In the final passages of her letter, Pillay casually undid her critics by informing them of her office’s authority and duties. “I regret to note that resolution 107 passed by the United States House of Representatives on 30 July, and resolution 526 passed by the United States Senate on 29 July condemn the establishment by the Human Rights Council of a commission of inquiry on the basis that it is ‘biased,’ and ‘calls for yet another prejudged investigation of Israel,’ ” she wrote. “In fact, resolution S-21/1 of the Human Rights Council mandates the independent, international commission of inquiry to investigate all violations of international humanitarian law and international human rights law in the Occupied Palestinian Territory, including in the occupied Gaza Strip.

“I have reiterated, on a number of occasions, the need for real accountability considering the increasing evidence of incidents that may constitute war crimes on both sides,” she continued. “The establishment of an independent commission of inquiry should be welcomed by all of us who cherish the rule of law.”

Moving a layer deeper, Pillay reminded her opponents and everyone reading along of the broad context of the present struggle. “Let us not forget that the current conflict and destruction comes at a time when the people of Gaza have already been suffering from prolonged occupation and seven years of an air, land and sea blockade imposed by the Israeli authorities,” she said.

When trying to determine the true meaning of statements made by parties engaged in high stakes conflict, it is always useful to consider who has what to lose. The lawmakers criticizing Pillay for attempting to do her job represent a government entangled with the interests of multinational business, including and especially purveyors of Middle Eastern oil. The United Nations’ investigative committees on the other hand have no property or state power to lose or gain. They have only their reputations as keepers of the organization’s 1948 mandate, written by U.S. President Franklin Roosevelt, among others, “to defend life, liberty, independence and religious freedom … to preserve human rights and justice in their own lands as well as in other lands,” and to engage “in a common struggle against savage and brutal forces seeking to subjugate the world.” In the effort to determine who is more likely telling the truth, then, it stands as a principle of reason that statements made by stakeholding parties should be regarded with the highest possible skepticism. In this instance, the legislators are a pack of bullies trying to smear their appointed critics with the very dishonesty they’re guilty of: partisanship, prejudice and omission. It’s an effective strategy in the eyes of a witness who values fairness, as in the abstract, the global public indisputably does.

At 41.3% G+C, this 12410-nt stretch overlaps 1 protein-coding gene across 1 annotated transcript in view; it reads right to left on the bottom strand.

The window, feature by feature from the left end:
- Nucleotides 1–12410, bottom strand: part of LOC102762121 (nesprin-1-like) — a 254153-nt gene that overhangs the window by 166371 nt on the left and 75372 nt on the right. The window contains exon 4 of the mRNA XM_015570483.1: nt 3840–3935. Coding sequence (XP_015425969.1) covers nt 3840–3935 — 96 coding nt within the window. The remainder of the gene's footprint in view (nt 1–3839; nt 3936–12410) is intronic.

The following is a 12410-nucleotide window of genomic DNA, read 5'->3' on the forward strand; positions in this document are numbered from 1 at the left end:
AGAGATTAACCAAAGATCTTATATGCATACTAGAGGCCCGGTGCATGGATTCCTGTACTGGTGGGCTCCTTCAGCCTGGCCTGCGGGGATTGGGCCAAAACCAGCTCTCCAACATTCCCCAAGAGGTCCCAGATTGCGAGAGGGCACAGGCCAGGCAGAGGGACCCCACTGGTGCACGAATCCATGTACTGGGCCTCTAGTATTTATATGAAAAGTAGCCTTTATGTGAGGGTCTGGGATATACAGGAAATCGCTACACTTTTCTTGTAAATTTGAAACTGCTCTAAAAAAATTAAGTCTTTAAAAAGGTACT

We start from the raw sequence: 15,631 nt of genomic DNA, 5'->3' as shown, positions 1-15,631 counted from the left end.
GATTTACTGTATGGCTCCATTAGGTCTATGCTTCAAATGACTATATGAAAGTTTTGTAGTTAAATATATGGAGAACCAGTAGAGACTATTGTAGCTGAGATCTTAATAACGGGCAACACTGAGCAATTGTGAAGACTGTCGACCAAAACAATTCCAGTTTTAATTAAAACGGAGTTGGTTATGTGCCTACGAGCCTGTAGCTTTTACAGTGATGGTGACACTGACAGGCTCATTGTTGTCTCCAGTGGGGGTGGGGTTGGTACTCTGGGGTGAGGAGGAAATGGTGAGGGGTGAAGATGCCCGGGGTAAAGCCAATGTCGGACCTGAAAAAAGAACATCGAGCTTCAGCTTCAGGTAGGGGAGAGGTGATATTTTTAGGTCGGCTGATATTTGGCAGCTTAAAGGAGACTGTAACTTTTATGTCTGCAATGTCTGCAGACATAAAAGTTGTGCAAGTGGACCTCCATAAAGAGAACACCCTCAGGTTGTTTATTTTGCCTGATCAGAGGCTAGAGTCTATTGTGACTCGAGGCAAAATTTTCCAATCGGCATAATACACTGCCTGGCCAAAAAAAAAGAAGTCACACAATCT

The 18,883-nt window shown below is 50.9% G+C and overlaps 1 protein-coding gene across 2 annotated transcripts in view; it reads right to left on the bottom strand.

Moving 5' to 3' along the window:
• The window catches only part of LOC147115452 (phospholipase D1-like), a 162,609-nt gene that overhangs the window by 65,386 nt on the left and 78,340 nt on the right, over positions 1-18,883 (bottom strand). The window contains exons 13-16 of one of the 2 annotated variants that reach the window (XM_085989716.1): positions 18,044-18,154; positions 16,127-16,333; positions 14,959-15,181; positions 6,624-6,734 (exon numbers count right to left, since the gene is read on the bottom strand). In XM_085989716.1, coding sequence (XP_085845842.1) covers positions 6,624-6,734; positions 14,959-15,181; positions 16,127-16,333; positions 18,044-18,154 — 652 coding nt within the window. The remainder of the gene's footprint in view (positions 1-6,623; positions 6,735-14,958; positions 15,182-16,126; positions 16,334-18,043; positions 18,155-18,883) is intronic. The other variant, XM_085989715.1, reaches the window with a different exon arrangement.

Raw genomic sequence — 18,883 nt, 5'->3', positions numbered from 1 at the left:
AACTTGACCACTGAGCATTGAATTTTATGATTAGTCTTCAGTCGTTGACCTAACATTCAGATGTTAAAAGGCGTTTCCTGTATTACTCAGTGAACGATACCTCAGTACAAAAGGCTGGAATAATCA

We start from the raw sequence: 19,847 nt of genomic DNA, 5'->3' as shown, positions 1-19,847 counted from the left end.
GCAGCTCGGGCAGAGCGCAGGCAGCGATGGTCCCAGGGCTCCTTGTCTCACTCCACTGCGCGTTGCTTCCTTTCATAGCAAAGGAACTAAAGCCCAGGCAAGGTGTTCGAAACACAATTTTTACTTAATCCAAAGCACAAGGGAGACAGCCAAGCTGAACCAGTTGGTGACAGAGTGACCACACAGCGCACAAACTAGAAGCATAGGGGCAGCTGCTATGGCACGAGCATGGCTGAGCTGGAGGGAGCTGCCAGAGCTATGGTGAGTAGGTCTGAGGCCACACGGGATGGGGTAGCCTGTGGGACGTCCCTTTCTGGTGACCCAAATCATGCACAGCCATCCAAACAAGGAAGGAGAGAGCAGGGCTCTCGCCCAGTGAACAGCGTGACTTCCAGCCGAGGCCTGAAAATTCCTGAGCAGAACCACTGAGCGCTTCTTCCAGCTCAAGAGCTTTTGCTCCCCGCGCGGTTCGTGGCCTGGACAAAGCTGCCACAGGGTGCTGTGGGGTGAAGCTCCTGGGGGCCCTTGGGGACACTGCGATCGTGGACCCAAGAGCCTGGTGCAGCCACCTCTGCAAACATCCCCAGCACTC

Readers seeking other means to assess Pillay’s loyalties don’t need to look far. She once defended and was later nominated to her position in the High Court of her native South Africa by Nelson Mandela. After earning a law degree from the Ivy League university attended by Barack Obama, she went on in South Africa to create services for women and victims of domestic abuse, get rape and sexual assault recognized in certain cases by the U.N. as acts of genocide, and help write an equality clause prohibiting discrimination on grounds of race, religion and sexual orientation into her country’s constitution. More recently, she has expressed strong support for NSA whistle-blower Edward Snowden and the privacy rights of average people. (“Those who disclose human rights violations should be protected: We need them,” she said at a news conference in July.)

When she was confirmed in 2008 as head of “the only office at the UN to be fiercely uncompromising and independent about human rights standards,” she described the job as “being the voice of the victim everywhere.” For impugning her integrity, “every one of her congressional critics”—including those Truthdig has supported in the past, such as Calif. Rep. Henry Waxman—“have dishonored this nation’s claimed concern for human rights, as well as their own integrity,” says Truthdig Editor-in-Chief Robert Scheer. It is not they whom Eleanor Roosevelt and other Americans involved in creating the U.N. would be proud of. Pillay’s advocacy goes a long way toward fulfilling the promise of the institution, and her refusal to be intimidated honors the standard she set for the office. For being a faithful champion of both Palestinians and Israelis suffering in the current brutality, we honor her as our Truthdigger of the Week.